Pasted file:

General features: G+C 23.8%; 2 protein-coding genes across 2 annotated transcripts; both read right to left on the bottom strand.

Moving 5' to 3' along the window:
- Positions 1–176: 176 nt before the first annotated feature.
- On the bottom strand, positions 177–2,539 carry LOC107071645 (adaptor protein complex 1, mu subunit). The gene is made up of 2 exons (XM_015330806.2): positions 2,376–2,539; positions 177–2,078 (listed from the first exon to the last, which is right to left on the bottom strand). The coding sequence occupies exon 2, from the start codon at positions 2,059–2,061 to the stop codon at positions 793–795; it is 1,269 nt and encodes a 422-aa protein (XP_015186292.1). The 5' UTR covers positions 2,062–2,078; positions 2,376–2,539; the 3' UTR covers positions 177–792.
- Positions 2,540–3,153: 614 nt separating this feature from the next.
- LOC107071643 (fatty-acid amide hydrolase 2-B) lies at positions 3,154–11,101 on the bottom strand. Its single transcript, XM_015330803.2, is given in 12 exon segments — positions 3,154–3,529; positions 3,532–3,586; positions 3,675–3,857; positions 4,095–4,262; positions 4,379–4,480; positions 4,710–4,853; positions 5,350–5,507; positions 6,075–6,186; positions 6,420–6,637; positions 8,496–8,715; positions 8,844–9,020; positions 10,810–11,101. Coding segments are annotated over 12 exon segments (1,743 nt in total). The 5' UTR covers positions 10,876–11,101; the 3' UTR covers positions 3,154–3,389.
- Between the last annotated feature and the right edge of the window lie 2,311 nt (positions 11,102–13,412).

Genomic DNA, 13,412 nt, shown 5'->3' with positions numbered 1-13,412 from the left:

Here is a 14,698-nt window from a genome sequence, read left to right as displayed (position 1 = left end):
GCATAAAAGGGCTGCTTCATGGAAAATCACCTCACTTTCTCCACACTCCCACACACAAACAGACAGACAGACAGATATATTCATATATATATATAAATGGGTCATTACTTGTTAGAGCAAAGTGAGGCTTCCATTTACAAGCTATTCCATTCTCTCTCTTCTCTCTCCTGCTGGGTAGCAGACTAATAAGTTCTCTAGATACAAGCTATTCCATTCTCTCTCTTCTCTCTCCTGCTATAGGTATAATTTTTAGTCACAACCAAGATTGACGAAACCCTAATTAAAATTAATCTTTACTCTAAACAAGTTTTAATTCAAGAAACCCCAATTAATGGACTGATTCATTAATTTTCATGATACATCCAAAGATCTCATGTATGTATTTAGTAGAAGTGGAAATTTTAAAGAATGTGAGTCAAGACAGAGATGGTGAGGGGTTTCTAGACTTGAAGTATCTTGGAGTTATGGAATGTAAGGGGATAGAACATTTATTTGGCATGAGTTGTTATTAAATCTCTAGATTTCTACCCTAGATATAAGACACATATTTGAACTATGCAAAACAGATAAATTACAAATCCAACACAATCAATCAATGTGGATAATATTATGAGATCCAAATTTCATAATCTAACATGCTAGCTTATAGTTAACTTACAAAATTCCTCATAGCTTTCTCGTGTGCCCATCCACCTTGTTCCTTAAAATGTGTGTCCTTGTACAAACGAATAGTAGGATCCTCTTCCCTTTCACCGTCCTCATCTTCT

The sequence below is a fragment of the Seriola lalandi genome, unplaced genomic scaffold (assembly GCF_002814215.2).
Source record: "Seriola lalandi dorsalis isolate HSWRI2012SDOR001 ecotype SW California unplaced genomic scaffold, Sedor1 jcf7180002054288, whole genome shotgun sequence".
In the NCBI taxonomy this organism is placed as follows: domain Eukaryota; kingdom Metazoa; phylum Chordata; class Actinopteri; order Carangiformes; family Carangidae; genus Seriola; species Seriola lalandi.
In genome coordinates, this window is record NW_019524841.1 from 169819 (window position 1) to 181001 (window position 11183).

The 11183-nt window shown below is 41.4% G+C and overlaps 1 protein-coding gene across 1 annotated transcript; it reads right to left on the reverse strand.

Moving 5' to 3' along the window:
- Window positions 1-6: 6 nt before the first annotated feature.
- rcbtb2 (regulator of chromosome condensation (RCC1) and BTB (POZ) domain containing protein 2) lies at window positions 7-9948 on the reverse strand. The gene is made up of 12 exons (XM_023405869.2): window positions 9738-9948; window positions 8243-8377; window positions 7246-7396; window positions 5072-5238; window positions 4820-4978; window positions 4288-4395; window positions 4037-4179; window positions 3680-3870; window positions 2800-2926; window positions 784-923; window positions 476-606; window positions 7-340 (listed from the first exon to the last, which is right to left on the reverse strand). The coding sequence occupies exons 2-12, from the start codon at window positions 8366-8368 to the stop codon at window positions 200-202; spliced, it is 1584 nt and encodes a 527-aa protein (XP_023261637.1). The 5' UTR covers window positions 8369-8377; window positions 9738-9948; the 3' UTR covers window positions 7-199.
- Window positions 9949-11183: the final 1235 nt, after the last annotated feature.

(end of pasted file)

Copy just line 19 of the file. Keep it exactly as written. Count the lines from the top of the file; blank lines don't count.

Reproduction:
- Window positions 9949-11183: the final 1235 nt, after the last annotated feature.